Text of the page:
30 October 2009

The IgA Deficiency, Celiac Disease, and CVID Link

It is known that patients with celiac disease have a higher incidence of IgA deficiency (IgAD) than the general population. This made me wonder why? Going to the literature, I found an article published earlier this year that has shed some light on the association of the two, as well as, interestingly, common variable immunodeficiency (CVID).

As a review, IgAD is the most common primary immunodeficiency (~1 in 500) and often is asymptomatic. There is a higher risk of autoimmune diseases in these people, however, including 10-fold risk of celiac disease. CVID is a disorder of unknown cause that may manifest at various ages with recurrent bacterial infection. Those with CVID have normal numbers of B cells, but are difficult to induce antibody production. IgAD and CVID have been said to be part of a spectrum of defects in antibody production, and IgAD patients can progress to CVID. Celiac disease is a chronic intestinal inflammatory disorder due to gluten intolerance (gluten is an antigen found in wheat, barley and rye) that can only be treated currently with gluten avoidance (which usually works remarkably well when strictly avoided). Its prevalence is quite high in European populations (1%), and celiac disease is strongly associated with HLA DQ2 and DQ8. CVID has been reported in patients with celiac disease (Béchade D, et al. Common variable immunodeficiency and celiac disease. Gastroenterol Clin Biol. 2004 Oct;28(10 Pt 1):909-12.)

Inducible co-stimulator (ICOS) is a T-cell co-stimulatory receptor that, through its interaction with B-cells, influences immunoglobulin class switching and cytokine secretion. Cytotoxic T-lymphocyte-associated protein-4 (CTLA4) is a negative regulator of T-cell function by interacting with B7-1 and B7-2 on an antigen presenting cell. It may have an important role in tolerance induction. Previously, there has been evidence that CTLA4-ICOS is associated with celiac disease. It would make sense that malfunction of these co-stimulators could also play a role in IgAD and CVID given the nature of these immunodeficiencies. If you can’t class switch from IgG to IgA, for instance, you are IgA deficient.

In this European study, 1600 families or patients with celiac disease, IgAD, or CVID were genotyped for 14-18 genetic markers in the CTLA4-ICOS region. The markers are called SNPs, or single nucleotide polymorphisms. An SNP is “a small genetic change, or variation, that can occur within a person's DNA sequence… [that] serve as biological markers for pinpointing a disease on the human genome map, because they are usually located near a gene found to be associated with a certain disease.”
They used the prevalence of these SNPs to uncover statistically significant associations between CTLA4-ICOS and IgAD (p = 0.0015), CVID (p = 0.0064), and celiac disease (p = 0.0009). The authors theorize that this association may result because of lower expression of ICOS and/or comparatively higher levels of CTLA4 or soluble CTLA4.

This was the first study to report shared risk gene variants other than HLA among people with IgAD, CVID and celiac disease. Gene “hits” to this region could theoretically lead to development of any or a combination of these disorders, thus, at least in part, answering my question as to why people with celiac disease also get IgA deficiency.

The article is found in Genes and Immunity:
Haimila K, et al. The shared CTLA4-ICOS risk locus in celiac disease, IgA deficiency and common variable immunodeficiency. Genes Immun. 2009 Mar;10(2):151-61.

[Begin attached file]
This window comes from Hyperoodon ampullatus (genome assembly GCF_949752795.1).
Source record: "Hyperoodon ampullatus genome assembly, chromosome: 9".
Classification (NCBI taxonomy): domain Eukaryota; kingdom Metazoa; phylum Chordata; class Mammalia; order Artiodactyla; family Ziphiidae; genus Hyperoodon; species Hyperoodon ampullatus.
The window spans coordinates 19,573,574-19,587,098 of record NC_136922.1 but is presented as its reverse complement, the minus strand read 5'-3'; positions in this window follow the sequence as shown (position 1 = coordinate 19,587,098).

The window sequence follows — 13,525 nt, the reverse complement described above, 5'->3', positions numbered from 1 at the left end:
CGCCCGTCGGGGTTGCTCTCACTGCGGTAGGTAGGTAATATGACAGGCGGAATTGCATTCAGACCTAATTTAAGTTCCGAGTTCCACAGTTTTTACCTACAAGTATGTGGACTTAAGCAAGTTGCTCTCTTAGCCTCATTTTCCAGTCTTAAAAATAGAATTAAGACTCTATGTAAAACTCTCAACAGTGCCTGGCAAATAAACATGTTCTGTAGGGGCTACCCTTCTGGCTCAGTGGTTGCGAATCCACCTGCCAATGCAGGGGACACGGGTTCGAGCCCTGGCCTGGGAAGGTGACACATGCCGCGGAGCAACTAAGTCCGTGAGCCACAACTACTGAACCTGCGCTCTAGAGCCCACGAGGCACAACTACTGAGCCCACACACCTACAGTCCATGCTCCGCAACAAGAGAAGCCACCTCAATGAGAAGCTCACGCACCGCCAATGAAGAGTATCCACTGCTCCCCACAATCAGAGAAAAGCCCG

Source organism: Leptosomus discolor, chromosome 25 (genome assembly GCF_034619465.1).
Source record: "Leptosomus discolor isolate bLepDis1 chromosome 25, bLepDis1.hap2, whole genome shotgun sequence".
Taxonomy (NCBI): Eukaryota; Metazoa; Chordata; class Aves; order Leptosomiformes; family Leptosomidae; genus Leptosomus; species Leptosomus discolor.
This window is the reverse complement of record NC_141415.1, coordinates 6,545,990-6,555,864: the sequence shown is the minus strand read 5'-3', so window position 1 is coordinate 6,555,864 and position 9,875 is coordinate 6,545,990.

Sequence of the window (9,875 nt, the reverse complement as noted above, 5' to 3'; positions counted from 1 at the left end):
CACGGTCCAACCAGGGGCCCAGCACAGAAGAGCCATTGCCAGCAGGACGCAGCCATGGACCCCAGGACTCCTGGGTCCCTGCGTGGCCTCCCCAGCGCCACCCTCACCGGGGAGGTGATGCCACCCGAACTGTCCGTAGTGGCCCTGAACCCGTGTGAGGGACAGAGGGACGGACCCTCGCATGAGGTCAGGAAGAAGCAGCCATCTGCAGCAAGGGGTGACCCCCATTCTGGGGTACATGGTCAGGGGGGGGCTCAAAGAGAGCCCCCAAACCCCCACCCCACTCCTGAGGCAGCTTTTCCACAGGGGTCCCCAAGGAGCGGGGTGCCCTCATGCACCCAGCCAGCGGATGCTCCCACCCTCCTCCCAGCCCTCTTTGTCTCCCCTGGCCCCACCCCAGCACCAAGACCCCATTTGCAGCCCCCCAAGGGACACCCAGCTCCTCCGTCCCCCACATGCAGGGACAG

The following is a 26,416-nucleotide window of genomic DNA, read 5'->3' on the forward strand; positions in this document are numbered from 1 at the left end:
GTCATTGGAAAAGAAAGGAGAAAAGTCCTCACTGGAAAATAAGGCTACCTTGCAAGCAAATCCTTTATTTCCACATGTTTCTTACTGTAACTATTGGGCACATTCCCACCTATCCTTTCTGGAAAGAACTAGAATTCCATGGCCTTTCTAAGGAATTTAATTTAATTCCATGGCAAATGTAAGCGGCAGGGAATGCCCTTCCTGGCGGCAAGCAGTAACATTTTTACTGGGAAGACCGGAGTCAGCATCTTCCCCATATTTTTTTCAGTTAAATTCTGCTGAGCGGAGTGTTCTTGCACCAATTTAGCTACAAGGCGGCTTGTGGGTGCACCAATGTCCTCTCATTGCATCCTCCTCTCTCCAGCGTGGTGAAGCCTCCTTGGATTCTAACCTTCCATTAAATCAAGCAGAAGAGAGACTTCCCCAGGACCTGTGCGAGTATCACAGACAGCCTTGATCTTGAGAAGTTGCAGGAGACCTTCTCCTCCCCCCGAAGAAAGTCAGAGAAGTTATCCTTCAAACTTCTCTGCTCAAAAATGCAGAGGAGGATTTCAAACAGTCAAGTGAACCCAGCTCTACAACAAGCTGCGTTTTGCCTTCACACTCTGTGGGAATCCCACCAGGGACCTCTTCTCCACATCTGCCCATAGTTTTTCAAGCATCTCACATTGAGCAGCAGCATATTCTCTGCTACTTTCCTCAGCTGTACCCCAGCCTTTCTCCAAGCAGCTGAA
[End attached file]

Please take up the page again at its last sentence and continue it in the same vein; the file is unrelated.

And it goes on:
1. This is really interesting. T cells have 2 surface molecules which bind B7 on antigen-presenting cells. CD28 is co-stimulatory, and CTLA4 is inhibitory, to T cell activation. In a T cell response, CD28 acts first so the cell is activated, then it is downregulated while CTLA4 comes up; so the response can be terminated. There are several autoimmune diseases with linkage to CTLA4 polymorphisms.

  2. That's an interesting correlation - it's understandable that dysfunction in the action of CTLA4 and ICOS would lead to IgAD and CVID, and HLA variants to celiacs, but is there any indication of a known mechanism by which CTLA4 or ICOS would directly cause/influence celiacs? Was there any correlation tested between DQ2,DQ8 and the CTLA4-ICOS variation?

  3. Thanks, Dr. Cohen. I will update the entry to more accurately reflect CTLA4's inhibitory nature. As a follow-up to your comment on other autoimmune diseases associated with CTLA4, the article mentions that the 2q33 locus that harbors CD28, CTLA4, and ICOS has been studied for type I diabetes and autoimmune thyroid disease. In addition, a quick Pubmed search revealed these other associations with CTLA4: lupus, rheumatoid arthritis, primary biliary cirrhosis and possibly vitiligo and Addison's disease.

  4. Mike, Thanks for your comments. As far as possible mechanisms, the only thing I really found in the article was the authors' postulation that lower levels of expression of ICOS and/or comparatively higher levels of CTLA4 or soluble CTLA4 affect the risk of CD, CVID, and IgAD. They did not even mention DQ2, DQ8 in the article to my knowledge.

  5. In regards to the expression levels of ICOS and CTLA4 and its correlation with the onset of IgAD and CVID, I am interested in their analysis of the SNPs located near the genes encoding ICOS and CTLA4. Where exactly are these SNPs located (intergenic regions, promoter region, 3'-UTR...). I'm not too familiar with SNPs but could the nucleotide variations and given its location be acting as an enhancer/suppressor of gene expression and consequently pressuring the outcome of ICOS and CTLA4 expression levels? I think it would be interesting to examine the variability within the nucleotide changes (genotypes) across patients and compare them with expression levels of ICOS and CTLA4.